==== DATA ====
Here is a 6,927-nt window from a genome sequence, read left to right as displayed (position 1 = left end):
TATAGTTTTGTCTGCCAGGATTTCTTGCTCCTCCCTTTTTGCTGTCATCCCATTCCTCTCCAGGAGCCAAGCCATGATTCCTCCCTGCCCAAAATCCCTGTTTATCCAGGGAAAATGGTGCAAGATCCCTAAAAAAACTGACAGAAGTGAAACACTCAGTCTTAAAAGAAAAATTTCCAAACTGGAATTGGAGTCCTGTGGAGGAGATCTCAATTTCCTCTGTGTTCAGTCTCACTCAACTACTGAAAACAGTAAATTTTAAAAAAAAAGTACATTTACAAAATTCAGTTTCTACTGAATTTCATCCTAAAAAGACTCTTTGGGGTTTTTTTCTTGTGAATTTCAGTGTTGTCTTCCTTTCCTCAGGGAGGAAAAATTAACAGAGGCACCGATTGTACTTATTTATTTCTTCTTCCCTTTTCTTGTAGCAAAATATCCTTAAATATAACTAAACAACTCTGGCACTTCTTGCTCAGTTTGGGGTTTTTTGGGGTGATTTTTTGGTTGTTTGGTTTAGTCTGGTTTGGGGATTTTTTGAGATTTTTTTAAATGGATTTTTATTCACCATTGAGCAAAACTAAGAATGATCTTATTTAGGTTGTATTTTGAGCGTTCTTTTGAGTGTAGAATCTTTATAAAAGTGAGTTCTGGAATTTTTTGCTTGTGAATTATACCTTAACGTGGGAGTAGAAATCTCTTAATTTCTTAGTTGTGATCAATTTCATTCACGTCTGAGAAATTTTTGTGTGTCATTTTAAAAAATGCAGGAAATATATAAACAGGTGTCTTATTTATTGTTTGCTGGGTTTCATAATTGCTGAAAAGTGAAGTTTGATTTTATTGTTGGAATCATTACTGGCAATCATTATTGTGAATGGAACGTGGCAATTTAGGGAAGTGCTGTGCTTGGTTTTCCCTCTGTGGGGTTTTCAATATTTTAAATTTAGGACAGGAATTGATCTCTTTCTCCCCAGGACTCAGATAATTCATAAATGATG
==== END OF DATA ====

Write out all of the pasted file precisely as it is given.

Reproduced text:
Here is a 6,927-nt window from a genome sequence, read left to right as displayed (position 1 = left end):
TATAGTTTTGTCTGCCAGGATTTCTTGCTCCTCCCTTTTTGCTGTCATCCCATTCCTCTCCAGGAGCCAAGCCATGATTCCTCCCTGCCCAAAATCCCTGTTTATCCAGGGAAAATGGTGCAAGATCCCTAAAAAAACTGACAGAAGTGAAACACTCAGTCTTAAAAGAAAAATTTCCAAACTGGAATTGGAGTCCTGTGGAGGAGATCTCAATTTCCTCTGTGTTCAGTCTCACTCAACTACTGAAAACAGTAAATTTTAAAAAAAAAGTACATTTACAAAATTCAGTTTCTACTGAATTTCATCCTAAAAAGACTCTTTGGGGTTTTTTTCTTGTGAATTTCAGTGTTGTCTTCCTTTCCTCAGGGAGGAAAAATTAACAGAGGCACCGATTGTACTTATTTATTTCTTCTTCCCTTTTCTTGTAGCAAAATATCCTTAAATATAACTAAACAACTCTGGCACTTCTTGCTCAGTTTGGGGTTTTTTGGGGTGATTTTTTGGTTGTTTGGTTTAGTCTGGTTTGGGGATTTTTTGAGATTTTTTTAAATGGATTTTTATTCACCATTGAGCAAAACTAAGAATGATCTTATTTAGGTTGTATTTTGAGCGTTCTTTTGAGTGTAGAATCTTTATAAAAGTGAGTTCTGGAATTTTTTGCTTGTGAATTATACCTTAACGTGGGAGTAGAAATCTCTTAATTTCTTAGTTGTGATCAATTTCATTCACGTCTGAGAAATTTTTGTGTGTCATTTTAAAAAATGCAGGAAATATATAAACAGGTGTCTTATTTATTGTTTGCTGGGTTTCATAATTGCTGAAAAGTGAAGTTTGATTTTATTGTTGGAATCATTACTGGCAATCATTATTGTGAATGGAACGTGGCAATTTAGGGAAGTGCTGTGCTTGGTTTTCCCTCTGTGGGGTTTTCAATATTTTAAATTTAGGACAGGAATTGATCTCTTTCTCCCCAGGACTCAGATAATTCATAAATGATG